Do I think Logan Paul’s suicide forest video will inspire copycat videos in Aokigahara? Probably not since most people can’t afford to jet-set to Japan just to shoot a shitty YouTube video, but I am concerned.
I’m concerned because the success of Paul’s suicide video incentivizes White youth to follow a popular, dangerous trend in White American media, social and racial politics: the more offensive I am the better.
You can see this trend in racist “in the hood” prank videos and in far-right meme culture. I call this trend “Trump Brain” since this branch of White supremacist mentality helped skyrocket Trump into the White House. The more I think about it, the more I notice how many White entertainers – Nicole Arbour, Logan Paul, Milo Yiannapoulous, Anne Coulter – base their entire shtick on being as culturally and racially offensive as possible.
I find all of this ironic as fuck since White people continue to ask the country, “It’s okay to be White!” while they simultaneously find new and inventive ways to fuck with people of color. And for what? Because you get a rise out of triggering us? At this point I’m half-expecting to log onto Twitter one day to see some next-next level bullshit.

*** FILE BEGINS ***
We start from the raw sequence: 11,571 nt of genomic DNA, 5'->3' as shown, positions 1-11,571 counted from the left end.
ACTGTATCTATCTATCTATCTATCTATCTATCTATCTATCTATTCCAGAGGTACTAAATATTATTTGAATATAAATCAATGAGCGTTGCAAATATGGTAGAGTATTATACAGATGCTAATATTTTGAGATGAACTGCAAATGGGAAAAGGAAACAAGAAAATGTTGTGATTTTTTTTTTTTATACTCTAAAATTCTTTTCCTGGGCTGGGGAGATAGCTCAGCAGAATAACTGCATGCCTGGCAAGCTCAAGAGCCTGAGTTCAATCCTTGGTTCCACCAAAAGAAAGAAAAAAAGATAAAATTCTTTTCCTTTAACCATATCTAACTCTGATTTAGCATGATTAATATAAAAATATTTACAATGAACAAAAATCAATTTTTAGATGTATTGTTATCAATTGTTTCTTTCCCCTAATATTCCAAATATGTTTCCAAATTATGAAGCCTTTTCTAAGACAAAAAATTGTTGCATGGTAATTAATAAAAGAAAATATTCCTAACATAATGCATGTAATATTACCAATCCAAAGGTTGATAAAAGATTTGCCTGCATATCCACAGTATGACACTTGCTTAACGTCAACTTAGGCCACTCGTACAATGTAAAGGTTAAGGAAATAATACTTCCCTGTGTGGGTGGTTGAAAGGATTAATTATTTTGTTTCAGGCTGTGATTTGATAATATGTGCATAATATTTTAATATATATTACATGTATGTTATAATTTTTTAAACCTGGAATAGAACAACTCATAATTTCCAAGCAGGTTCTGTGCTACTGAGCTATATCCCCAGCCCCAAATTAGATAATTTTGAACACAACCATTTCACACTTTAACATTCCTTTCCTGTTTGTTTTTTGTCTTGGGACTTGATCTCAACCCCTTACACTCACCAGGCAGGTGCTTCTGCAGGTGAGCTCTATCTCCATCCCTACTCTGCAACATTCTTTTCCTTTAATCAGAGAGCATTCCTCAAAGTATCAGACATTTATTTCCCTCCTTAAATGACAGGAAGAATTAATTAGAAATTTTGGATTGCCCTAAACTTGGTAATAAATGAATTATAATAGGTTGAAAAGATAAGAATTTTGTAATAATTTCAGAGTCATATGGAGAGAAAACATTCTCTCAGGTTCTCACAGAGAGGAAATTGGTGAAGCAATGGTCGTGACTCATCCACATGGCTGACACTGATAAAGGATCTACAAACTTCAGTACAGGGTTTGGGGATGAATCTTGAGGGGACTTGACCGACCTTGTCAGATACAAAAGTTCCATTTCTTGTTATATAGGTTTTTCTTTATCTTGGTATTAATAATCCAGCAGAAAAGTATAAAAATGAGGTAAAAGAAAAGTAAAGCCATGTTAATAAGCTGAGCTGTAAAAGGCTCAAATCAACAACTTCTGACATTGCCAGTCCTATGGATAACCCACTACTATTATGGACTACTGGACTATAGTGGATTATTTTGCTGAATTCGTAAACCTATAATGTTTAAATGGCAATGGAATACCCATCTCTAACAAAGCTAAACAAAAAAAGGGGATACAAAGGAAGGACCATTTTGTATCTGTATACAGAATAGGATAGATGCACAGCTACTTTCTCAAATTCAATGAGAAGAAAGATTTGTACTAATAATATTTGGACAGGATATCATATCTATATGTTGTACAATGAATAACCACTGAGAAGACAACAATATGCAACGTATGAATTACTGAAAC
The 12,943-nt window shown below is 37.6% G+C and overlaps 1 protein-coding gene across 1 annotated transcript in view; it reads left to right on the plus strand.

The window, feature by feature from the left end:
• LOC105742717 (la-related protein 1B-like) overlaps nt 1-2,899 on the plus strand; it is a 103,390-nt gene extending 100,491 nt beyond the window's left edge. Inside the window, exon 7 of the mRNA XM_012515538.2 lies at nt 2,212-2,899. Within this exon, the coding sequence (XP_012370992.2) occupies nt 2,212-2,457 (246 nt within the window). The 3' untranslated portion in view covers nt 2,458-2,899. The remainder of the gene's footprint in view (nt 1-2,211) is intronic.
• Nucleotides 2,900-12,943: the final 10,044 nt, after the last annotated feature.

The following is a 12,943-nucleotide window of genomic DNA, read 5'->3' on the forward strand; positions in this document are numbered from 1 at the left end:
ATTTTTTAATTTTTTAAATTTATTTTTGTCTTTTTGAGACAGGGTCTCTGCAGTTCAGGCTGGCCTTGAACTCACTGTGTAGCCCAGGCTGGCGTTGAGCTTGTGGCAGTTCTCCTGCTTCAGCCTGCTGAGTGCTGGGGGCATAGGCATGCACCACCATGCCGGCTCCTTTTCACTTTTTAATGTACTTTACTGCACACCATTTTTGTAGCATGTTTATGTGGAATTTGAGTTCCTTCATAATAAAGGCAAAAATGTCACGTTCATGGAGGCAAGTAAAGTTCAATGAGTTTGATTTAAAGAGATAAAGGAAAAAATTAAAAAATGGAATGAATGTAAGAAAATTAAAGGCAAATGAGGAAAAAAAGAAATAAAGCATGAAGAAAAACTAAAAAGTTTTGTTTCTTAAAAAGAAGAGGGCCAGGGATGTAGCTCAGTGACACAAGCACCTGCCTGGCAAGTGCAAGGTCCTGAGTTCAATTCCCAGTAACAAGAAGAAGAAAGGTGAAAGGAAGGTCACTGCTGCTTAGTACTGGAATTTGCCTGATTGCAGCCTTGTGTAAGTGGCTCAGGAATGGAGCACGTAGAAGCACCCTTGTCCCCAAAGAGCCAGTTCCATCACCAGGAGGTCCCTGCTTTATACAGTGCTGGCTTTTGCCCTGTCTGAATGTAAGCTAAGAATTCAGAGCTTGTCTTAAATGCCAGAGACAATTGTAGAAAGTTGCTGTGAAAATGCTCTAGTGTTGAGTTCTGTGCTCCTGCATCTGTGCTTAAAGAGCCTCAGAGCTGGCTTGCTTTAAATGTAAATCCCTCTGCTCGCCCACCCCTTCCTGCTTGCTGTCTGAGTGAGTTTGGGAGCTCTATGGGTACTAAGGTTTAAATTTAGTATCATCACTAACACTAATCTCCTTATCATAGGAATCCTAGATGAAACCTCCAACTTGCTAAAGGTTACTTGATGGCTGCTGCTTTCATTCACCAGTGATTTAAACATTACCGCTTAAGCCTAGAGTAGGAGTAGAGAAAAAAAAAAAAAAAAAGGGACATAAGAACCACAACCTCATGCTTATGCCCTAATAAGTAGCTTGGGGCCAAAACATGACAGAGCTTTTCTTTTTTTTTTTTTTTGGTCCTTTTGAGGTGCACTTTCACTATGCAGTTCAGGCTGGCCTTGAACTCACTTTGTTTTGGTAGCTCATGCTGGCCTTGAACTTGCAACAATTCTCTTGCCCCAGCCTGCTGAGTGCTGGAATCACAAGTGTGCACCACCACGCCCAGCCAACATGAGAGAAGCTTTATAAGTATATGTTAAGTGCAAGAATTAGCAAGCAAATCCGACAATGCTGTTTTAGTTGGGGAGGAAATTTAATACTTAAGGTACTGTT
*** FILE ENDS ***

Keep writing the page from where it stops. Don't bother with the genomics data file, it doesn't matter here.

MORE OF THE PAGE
“Hey Twitter, it’s your boy Logan Paul and I’m going to shart on the Dalai Lama’s head, kick him to the ground, then I’m gonna dab on him! Watch me on YouTube live and tell me your favorite Asian stereotype in the comment section! Wooo! #Logang”
Instead of being punished for his fucked up video, Logan Paul was rewarded with more subscribers. If Logan Paul can gain social media notoriety by showing a real dead body on YouTube to 6 million eyeballs, then so can Beckany Juice-Cleanse and Dylan Farnum from Algebra 1 class. Maybe if they do something just as outrageously offensive they too can be live the extravagant lifestyle like Logan Paul.
And Logan Paul isn’t even the originator of White shock comedy either. Johnny Knoxville, Kenny Hotz, and Tom Green did it years prior, but their TV shows appeared on television where producers and executives could at least filter out certain content.
That’s not the case with Paul. YouTube allows creators to post whatever shitty videos they want. So now, instead of White youth watching shock comedy that has been slightly filtered out and heavily edited by MTV, the kids of White America are watching amateur White entertainers on YouTube like Logan and Jake Paul, taking notes, and imitating their unfiltered version of what it means to act White.
There are no PG-13 or NC17 ratings on Logan Paul’s videos so White kids will continue to think they’re watching wholesome, fun, and appropriate content not realizing they’re internalizing content with deeply racist views. In the world of viral online comedy, Logan Paul didn’t just raise the bar for offensive YouTube content, he established a new starting point that White children around the country will constantly strive to surpass.